Dwell + New York = City Modern

After years of leading design conversations on the west coast, Dwell is teaming up with New York magazine to do the same for Brooklyn and Manhattan.

From Friday, Sept. 27 through Saturday, Oct. 4, the two design-intensive books are hosting their second annual series of panel discussions and home tours in New York, Dwell's new hometown.

Tagged City Modern, it's an ambitious week of architecture-driven events.


"If you want to be informed about what's going on in New York City, you'll want to be there," says Wendy Goodman, design editor at New York. "You'll see the creative designers and thinkers - the ones who are making it better and more interesting."

"The sheer power of the collaboration sets us apart," says Amanda Dameron, editor-in-chief at Dwell. "New York magazine hasn't partnered with anyone since 1972, when it teamed up with MS magazine."


The entire weeklong affair is an egalitarian one aimed at stimulating thought and talk about design and architecture, based on what readers say they want.

"I pay close attention to the feedback that comes to me at Dwell, from the letters to the editor to all the social media channels," Dameron says.


Topics like intellectual property, workspace evolution and authentic design strike a nerve with Dwell's readers, as well as with New York's. To talk about them once or in only one venue - print, digital or face-to-face - would be to do their sophisticated audiences a disservice, Dameron reasons. So City Modern will offer a number of perspectives.

"Dwell and New York have such great energy and passion for the project," she says. "And we've got positive, smart voices at the table."

Indeed. This year, the magazines will host six panel discussions - and tours of five homes in Manhattan and five Brooklyn. "They're both equally fun," Goodman says. "You get to actually visit the spaces and see how varied and creative New Yorkers are."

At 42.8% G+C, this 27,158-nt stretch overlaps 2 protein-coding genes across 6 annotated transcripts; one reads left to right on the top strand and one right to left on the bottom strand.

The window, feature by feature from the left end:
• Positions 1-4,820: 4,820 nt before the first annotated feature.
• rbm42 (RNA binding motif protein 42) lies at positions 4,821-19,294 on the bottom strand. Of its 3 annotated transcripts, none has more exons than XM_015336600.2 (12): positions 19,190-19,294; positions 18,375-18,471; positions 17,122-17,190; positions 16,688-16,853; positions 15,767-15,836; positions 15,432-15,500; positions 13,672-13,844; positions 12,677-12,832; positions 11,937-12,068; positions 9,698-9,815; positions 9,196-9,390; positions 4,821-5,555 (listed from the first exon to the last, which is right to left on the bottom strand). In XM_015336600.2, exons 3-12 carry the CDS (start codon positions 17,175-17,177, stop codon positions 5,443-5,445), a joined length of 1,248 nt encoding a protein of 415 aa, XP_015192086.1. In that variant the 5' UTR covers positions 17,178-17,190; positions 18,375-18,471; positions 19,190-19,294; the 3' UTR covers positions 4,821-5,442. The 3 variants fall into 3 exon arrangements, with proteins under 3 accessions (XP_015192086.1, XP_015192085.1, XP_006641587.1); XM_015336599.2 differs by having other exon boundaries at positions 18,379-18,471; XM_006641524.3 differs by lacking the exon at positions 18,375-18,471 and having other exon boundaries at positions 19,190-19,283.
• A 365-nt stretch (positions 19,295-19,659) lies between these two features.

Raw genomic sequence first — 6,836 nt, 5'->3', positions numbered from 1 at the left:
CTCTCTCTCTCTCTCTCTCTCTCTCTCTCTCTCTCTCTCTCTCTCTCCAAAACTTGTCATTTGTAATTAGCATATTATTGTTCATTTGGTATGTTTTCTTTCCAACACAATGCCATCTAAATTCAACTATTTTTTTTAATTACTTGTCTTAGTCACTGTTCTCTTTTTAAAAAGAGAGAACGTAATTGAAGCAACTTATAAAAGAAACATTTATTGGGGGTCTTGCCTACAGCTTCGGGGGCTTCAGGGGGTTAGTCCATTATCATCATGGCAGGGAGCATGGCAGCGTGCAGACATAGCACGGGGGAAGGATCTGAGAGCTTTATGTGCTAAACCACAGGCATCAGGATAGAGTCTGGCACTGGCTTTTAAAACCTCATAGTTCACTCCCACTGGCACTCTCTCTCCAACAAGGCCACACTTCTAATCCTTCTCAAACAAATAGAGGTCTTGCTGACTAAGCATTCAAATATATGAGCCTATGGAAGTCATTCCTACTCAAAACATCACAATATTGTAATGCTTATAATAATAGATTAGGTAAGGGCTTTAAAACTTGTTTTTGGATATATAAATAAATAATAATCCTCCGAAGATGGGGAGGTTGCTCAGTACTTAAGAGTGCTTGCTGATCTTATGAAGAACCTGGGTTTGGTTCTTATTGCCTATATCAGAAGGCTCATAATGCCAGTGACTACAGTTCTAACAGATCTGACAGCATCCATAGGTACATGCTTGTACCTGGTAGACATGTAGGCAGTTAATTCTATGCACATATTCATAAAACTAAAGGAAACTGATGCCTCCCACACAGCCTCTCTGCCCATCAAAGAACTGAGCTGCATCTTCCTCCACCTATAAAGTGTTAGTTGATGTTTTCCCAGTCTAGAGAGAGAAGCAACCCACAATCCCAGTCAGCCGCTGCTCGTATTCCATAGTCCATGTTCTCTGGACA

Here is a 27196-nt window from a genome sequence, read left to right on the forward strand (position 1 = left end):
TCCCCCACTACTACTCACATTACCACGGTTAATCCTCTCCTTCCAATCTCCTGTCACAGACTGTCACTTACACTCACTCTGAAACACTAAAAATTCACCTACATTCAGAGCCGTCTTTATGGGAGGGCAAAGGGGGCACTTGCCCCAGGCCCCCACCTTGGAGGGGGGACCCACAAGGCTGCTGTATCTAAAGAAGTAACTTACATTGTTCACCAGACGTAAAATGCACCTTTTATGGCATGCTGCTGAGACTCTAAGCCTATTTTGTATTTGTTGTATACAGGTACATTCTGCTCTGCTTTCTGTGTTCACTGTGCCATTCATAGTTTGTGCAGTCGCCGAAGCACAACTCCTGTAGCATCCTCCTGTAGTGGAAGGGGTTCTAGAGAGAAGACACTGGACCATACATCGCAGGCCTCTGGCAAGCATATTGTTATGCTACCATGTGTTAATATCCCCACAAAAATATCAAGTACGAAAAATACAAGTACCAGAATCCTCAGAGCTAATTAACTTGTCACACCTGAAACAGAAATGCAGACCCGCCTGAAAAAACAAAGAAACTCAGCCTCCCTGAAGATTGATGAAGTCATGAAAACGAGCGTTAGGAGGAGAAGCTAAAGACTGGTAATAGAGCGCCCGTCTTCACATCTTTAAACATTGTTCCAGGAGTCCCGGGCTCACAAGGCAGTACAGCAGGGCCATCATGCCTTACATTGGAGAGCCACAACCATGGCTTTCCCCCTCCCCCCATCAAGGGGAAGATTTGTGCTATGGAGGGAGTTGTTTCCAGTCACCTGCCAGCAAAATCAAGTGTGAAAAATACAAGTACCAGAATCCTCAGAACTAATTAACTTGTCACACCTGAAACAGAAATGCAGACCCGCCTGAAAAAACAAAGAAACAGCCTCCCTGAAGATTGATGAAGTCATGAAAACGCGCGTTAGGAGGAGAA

City Modern kicks off with a "Meet the Architects" event on Friday, Sept. 27 at Design within Reach in Soho, where ticket holders can get a sneak peek of homes on the tour, and meet the designers themselves. Its lineup includes David Hotson Architect, Architecture in Formation, Leone Design Studio, Asfour Guzy Architects, Resolution: 4 Architecture, James Cleary Architecture, Skylab Architects, Christian Hubert Studio, Bergen Street Studio and Ben Hansen Architect.

Home tours will follow on Saturday and Sunday. Chosen for their proximity to each other, they're easy to get around. And they vary in type, from bachelor pad to family-friendly to uber-chic.

"There's something for everyone in both boroughs, but some are more over-the-top than others," says Dwell's director of communications, Alexandra Polier. "One has a swimming pool on the second floor that you can see through from the first floor. It's in a six-story mansion on Lafayette Street, but then there's a Brooklyn Studio for a modern artist too."


Panel discussions will be held throughout the week. On Tuesday, Oct. 1, the Museum of Modern Art's Paola Antonelli (rated by Art Review one of the one hundred most powerful people in the world of art) will lead a discussion on "What Design Can Do for New York." Joining her will be Pentagramʼs Michael Beirut, architect Deborah Berke and architecture critic Justin Davidson.

On Oct. 2, architect David Rockwell will talk collaboration with fashion designer Isabel Toledo and Tony-award-winning choreographer Jerry Mitchell. On Oct. 3, designer Jonathan Adler and his sister, copyright attorney Amy Adler, will talk about knocks-offs at the Eventi Hotel, while young designers talk about their apprenticeship with Thos. Moser and display their projects made alongside master craftsman Adam Rogers.

The week wraps up on Friday, Oct. 4 with High Line architect Neil Denari, and a visit to the opening of the City Modern Made: in New York retail shop at Atelier Courbet.


The series of events has been designed for universal appeal, New York's Goodman says. "We want to raise awareness about the power of design and how it affects every single citizen," she says. "It's not just for a certain class, but for residences, offices and subways too."

"When we talk about things that affect all these people, it resonates," Dwell's Dameron says.

And that's what good design - and good magazines - are meant to do.

For more information, go to http://www.citymodernnyc.com/

J. Michael Welton writes about architecture, art and design for a number of national and international publications. He also edits and publishes an online design magazine at www.architectsandartisans.com, where portions of this article originally appeared.